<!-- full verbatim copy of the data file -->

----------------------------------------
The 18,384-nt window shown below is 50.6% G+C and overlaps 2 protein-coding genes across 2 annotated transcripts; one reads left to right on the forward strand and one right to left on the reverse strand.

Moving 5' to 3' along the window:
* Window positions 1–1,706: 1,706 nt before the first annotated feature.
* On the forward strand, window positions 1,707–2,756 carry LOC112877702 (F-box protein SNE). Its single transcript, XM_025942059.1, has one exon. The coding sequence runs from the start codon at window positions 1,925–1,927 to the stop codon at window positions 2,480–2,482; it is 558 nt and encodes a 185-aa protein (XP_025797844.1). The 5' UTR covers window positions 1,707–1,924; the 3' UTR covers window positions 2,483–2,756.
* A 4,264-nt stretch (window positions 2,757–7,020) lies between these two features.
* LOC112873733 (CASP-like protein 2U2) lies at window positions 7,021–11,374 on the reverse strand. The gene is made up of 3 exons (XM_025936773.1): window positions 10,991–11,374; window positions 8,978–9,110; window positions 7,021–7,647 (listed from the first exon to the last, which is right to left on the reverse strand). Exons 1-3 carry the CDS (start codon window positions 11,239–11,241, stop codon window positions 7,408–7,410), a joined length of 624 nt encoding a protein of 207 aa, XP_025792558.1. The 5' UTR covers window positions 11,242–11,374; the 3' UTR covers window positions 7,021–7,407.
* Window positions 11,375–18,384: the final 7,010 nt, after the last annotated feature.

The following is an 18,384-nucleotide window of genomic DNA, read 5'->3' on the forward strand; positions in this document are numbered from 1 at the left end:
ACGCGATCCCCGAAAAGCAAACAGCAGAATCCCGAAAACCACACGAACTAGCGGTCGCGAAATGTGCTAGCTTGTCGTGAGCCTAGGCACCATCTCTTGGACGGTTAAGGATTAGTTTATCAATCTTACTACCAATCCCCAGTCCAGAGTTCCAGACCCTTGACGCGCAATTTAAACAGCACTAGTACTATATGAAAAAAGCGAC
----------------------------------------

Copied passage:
The 18,384-nt window shown below is 50.6% G+C and overlaps 2 protein-coding genes across 2 annotated transcripts; one reads left to right on the forward strand and one right to left on the reverse strand.

Moving 5' to 3' along the window:
* Window positions 1–1,706: 1,706 nt before the first annotated feature.
* On the forward strand, window positions 1,707–2,756 carry LOC112877702 (F-box protein SNE). Its single transcript, XM_025942059.1, has one exon. The coding sequence runs from the start codon at window positions 1,925–1,927 to the stop codon at window positions 2,480–2,482; it is 558 nt and encodes a 185-aa protein (XP_025797844.1). The 5' UTR covers window positions 1,707–1,924; the 3' UTR covers window positions 2,483–2,756.
* A 4,264-nt stretch (window positions 2,757–7,020) lies between these two features.
* LOC112873733 (CASP-like protein 2U2) lies at window positions 7,021–11,374 on the reverse strand. The gene is made up of 3 exons (XM_025936773.1): window positions 10,991–11,374; window positions 8,978–9,110; window positions 7,021–7,647 (listed from the first exon to the last, which is right to left on the reverse strand). Exons 1-3 carry the CDS (start codon window positions 11,239–11,241, stop codon window positions 7,408–7,410), a joined length of 624 nt encoding a protein of 207 aa, XP_025792558.1. The 5' UTR covers window positions 11,242–11,374; the 3' UTR covers window positions 7,021–7,407.
* Window positions 11,375–18,384: the final 7,010 nt, after the last annotated feature.

The following is an 18,384-nucleotide window of genomic DNA, read 5'->3' on the forward strand; positions in this document are numbered from 1 at the left end:
ACGCGATCCCCGAAAAGCAAACAGCAGAATCCCGAAAACCACACGAACTAGCGGTCGCGAAATGTGCTAGCTTGTCGTGAGCCTAGGCACCATCTCTTGGACGGTTAAGGATTAGTTTATCAATCTTACTACCAATCCCCAGTCCAGAGTTCCAGACCCTTGACGCGCAATTTAAACAGCACTAGTACTATATGAAAAAAGCGAC